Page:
This is smart for many reasons, but a big one is to help prevent nonalcoholic fatty liver disease (NAFLD), a condition where fat builds up in your liver and can cause inflammation and damage, just like hepatitis C. “Oftentimes, people with hepatitis C also have NAFLD, compounding the effects on the liver,” says Raymond Chung, M.D., director of the Hepatology and Liver Center at Massachusetts General Hospital and associate professor of medicine at Harvard Medical School. Since being overweight is a known risk factor for NAFLD, liver specialists stress the importance of maintaining a healthy weight to avoid developing another liver-damaging condition on top of hep C.
Step Away From the Supplements!
There’s no shortage of supplements out there claiming to “support liver health” or even “detox” the liver. We get it: Sounds tempting—why not give 'em a try? The problem is that supplements aren’t regulated the same way medications are, meaning they may contain ingredients that actually do more harm than good. It’s best to only take medications or supplements that your doctor has approved to prevent accidentally making things worse.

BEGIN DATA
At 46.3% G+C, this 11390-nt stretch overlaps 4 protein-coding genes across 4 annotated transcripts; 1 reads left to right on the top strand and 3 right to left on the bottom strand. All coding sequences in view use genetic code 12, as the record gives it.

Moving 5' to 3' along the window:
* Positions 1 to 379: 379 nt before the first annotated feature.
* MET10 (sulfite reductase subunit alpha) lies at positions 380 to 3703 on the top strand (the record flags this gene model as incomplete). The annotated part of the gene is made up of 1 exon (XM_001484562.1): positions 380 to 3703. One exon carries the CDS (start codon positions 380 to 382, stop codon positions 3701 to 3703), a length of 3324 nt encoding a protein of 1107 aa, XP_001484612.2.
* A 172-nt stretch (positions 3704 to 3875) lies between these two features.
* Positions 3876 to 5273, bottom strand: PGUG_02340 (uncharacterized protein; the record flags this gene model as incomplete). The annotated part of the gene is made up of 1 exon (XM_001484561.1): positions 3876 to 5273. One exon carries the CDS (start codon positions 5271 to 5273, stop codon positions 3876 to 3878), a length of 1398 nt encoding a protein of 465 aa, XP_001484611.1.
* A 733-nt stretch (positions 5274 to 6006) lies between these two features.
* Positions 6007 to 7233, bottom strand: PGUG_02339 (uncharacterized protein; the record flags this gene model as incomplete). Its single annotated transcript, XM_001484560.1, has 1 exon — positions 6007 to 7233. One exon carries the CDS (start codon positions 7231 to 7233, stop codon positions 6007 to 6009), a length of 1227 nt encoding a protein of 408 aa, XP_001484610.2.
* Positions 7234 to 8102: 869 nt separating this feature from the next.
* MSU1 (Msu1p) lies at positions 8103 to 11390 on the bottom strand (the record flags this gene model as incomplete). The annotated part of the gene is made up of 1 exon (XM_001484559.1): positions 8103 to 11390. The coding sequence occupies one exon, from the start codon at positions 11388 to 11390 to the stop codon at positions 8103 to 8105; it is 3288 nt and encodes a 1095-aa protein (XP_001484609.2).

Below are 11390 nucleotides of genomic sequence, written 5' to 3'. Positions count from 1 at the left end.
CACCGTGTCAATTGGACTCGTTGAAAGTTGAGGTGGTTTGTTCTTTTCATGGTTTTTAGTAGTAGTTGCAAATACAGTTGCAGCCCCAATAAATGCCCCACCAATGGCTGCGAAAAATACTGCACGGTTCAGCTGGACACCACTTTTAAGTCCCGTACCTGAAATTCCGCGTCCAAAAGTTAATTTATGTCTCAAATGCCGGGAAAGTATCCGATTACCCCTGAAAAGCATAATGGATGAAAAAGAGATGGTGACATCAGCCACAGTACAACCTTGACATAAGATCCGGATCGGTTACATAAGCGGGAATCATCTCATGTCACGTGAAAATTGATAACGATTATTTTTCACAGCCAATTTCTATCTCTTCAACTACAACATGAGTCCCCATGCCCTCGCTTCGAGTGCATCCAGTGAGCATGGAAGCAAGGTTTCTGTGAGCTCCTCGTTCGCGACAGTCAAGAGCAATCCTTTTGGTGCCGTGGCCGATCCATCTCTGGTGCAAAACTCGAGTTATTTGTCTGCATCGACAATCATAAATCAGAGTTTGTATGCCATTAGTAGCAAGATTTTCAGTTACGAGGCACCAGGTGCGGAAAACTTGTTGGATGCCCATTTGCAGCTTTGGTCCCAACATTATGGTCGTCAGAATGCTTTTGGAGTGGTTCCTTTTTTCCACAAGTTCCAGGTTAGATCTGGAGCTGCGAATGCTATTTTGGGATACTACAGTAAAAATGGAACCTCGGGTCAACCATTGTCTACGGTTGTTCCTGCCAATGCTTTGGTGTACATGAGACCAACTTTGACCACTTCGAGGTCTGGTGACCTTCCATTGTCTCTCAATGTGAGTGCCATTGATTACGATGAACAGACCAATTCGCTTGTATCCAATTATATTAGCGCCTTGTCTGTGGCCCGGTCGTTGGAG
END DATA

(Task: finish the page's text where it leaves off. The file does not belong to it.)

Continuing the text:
Manage Stress (as Much as Possible)
You know what’s stressful? Someone telling you that you have a virus that may lead to liver scarring (cirrhosis), liver cancer, or possibly needing a liver transplant. That’s why your mental health is a key a priority during this time. Dr. Pyrsopoulos suggests first talking to a liver specialist. “Getting all the information and learning about treatments can be reassuring,” he says. Then, turn to tried-and-true stress-reduction tactics like meditation, exercise, spending time with loved ones, or whatever activity brings you a sense of calm.